Thursday, 4 a.m.
One of them proclaimed. The other one protested.
So who do you like in this matchup? Mike Evans or Richard Sherman.
They are men who have been judged harshly by America, men who rubbed the general public the wrong way. They are men who have not been judged by their considerable abilities, but by the noise they have made. They are men who tried to be something greater than an athlete, and in so doing, they came across as something less.
One of them, Evans, was so offended by the president-elect of this country that he sat out a national anthem on Veteran's Day, as if Francis Scott Key had written the theme song to the apprentice. Never mind that Evans didn't vote — an
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inaction that silenced his biggest defenders. In the end, all you could say about Evans is that he's 23, and didn't we all do stupid stuff at the age of 23.
The other of them, Sherman, dared to rip a beaten opponent, to beat his chest and howl at the moon. His look did not appeal to much of America. His attitude, either.
Sunday, we will try to get past the negatives of both men. Sunday, we will watch one of those one-on-one match-ups that can make you look beyond quarterbacks.
Evans is third in the NFL in receiving, and he's having a Pro Bowl year. Sherman was recently named as the second-best cornerback in the league. He, too, is headed for the Pro Bowl.
And the thing about it: They're both better guys than you might expect.
This is the trap we all fall into when we attempt to know someone through a sound bite or a moment from a game. People, by nature, are more complex than that.
I spent an hour listening to Sherman at the Super Bowl where the Seahawks throttled the Broncos. I found him bright, engaging, introspective. It was a week after he had ripped San Francisco 49er receiver Michael Crabtree, which much of America found to be a rubbing-it-in move. It was a reminder that the only position in the league that can out-ego a receiver is a cornerback, and Sherman wouldn't let it go.
"I think people think I'm a loudmouthed, angry guy who just calls people out," Sherman said that day. "That's the biggest misconception about me. If people took the time to get to know me, they would learn that I'm not that. There is nothing about me that is a thug."
Sherman, a fifth-round draft pick, has been golden for Seattle since he arrived. The Seahawks have one of the finest secondaries in the league. He's a part of that. He's also become a voice of the team. That's a part of him, too.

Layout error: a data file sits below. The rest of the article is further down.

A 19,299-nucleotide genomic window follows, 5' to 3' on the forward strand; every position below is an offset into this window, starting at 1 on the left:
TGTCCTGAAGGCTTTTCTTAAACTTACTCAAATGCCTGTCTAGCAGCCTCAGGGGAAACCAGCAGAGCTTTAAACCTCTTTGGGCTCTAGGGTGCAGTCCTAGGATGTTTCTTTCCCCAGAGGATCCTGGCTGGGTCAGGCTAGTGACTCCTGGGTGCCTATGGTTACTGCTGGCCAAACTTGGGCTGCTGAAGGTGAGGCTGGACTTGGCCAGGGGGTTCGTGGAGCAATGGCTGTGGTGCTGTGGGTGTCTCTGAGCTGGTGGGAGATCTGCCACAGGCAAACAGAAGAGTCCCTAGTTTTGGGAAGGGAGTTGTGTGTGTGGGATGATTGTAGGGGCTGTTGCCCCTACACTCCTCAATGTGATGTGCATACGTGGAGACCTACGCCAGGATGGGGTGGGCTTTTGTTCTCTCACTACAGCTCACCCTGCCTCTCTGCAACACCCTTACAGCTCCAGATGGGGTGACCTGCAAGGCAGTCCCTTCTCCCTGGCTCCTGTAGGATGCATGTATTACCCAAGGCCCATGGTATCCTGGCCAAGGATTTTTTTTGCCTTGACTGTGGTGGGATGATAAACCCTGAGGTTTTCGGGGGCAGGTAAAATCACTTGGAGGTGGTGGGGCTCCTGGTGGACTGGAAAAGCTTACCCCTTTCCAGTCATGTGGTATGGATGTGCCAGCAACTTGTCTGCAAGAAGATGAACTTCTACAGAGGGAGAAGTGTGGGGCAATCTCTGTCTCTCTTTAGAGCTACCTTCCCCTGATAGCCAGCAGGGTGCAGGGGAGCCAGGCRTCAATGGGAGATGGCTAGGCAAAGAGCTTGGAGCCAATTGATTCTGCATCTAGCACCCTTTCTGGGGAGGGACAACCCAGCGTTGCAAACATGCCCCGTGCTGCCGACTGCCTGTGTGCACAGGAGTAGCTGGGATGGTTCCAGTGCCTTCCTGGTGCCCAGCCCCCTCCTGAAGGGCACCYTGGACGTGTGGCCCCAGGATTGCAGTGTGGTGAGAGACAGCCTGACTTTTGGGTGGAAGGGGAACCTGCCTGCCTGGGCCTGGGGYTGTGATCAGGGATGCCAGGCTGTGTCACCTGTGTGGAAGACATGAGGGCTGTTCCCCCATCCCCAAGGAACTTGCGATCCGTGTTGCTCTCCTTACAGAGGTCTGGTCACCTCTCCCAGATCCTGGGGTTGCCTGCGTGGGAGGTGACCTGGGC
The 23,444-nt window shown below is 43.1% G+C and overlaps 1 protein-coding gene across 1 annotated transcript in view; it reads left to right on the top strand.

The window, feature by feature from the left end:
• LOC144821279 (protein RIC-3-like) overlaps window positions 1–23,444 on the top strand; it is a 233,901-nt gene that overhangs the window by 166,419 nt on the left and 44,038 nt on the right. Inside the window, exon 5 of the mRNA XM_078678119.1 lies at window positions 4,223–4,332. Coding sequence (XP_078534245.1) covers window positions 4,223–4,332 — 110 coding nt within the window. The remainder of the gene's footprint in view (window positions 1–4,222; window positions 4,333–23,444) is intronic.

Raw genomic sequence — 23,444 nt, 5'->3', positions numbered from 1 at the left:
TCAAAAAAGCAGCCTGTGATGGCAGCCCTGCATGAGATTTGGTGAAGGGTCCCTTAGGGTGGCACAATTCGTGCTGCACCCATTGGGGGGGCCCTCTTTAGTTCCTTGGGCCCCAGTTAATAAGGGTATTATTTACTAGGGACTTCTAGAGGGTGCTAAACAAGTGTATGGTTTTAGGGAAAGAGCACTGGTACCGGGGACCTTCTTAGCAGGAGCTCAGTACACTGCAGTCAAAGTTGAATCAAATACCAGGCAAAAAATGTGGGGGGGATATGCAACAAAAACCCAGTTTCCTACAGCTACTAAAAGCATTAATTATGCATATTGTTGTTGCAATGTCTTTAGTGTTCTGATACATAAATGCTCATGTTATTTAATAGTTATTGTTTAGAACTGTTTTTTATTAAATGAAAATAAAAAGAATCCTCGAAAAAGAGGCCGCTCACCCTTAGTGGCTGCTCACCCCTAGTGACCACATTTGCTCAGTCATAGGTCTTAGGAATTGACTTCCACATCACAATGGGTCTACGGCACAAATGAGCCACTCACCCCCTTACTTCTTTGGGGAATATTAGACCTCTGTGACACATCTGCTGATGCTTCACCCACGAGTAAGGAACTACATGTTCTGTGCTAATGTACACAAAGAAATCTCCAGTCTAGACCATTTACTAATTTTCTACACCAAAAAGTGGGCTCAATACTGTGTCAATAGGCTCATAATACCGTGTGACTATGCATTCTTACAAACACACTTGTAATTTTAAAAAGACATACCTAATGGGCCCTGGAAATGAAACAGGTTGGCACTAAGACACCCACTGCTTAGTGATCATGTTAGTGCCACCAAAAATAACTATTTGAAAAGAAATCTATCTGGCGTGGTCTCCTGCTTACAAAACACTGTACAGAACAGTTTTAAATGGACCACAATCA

"I think image has a good amount to do with it," Sherman said. "If you saw a picture of me, and you didn't have any background information, how would you caption this picture? I think people would pass judgment.
"But the discussion has begun. People are trying to get past it and break those walls down. You should try to get to know someone before you pass judgment."
Sherman is also a player who graduated from Stanford with a 3.9 GPA. He's a player whose Blanket Coverage charity helps buy clothes and school supplies for children. He is a guy who speaks endlessly about this teammate and that. That day, he regretted what he said about Crabtree. He took something away from his opponent. From his teammates, too.
Like a lot of writers, I was prepared not to like Sherman very much. I discovered that I did. I thought he was going to be another athlete who wanted the world to know how wonderful he thought he was. Instead, I found a man capable of self-assessment, a man of perspective.
"Race has played a role," Sherman said, talking about the backlash. "It has played a role throughout society, especially right after the game. People had time to contemplate their statements thoroughly and understand the message they were putting out there. I had maybe a minute or two to think about what I had to say right after a big game. I understand the mistakes I made there. But it's hard when people have time to think about it and say some of the things some people did.
"I felt they were misguided. I felt sorry for the people who said them. But I also appreciated them. It gave me a chance to mature and grow as a person, to accept the criticism. It was a learning moment for me."
Sherman had another learning moment a couple of weeks ago, when he went ballistic on the Seattle sidelines. Most of his teammates shrugged it off. They'd seen it before. Only the fact he plays in the great Northwest has kept Sherman from being even more of a controversial player than he has been.
These days, Evans can probably relate. His own protest didn't go where it was aimed, after all. Yes, he opposed Trump. A lot of people did. But he did it on Veteran's Day, which took away from the military. He chose the same manner of Colin Kaepernick, although one protest had nothing to do with another. Evans dropped his protest the way he would have dropped something that burned him. Which, in a way, it did.
“I play some of the best athletes in the world, going at it one-on-one," Evans said Monday. "That’s great. Hopefully he’ll match me. I’m a big fan of his and I think it will be a fun day.”
What do they have in common? Well, youth. Sherman was 25, in his third season when he boasted. Evans is 23, in his third season, when he sat.
Sunday, we will watch them play football.
Isn't that better?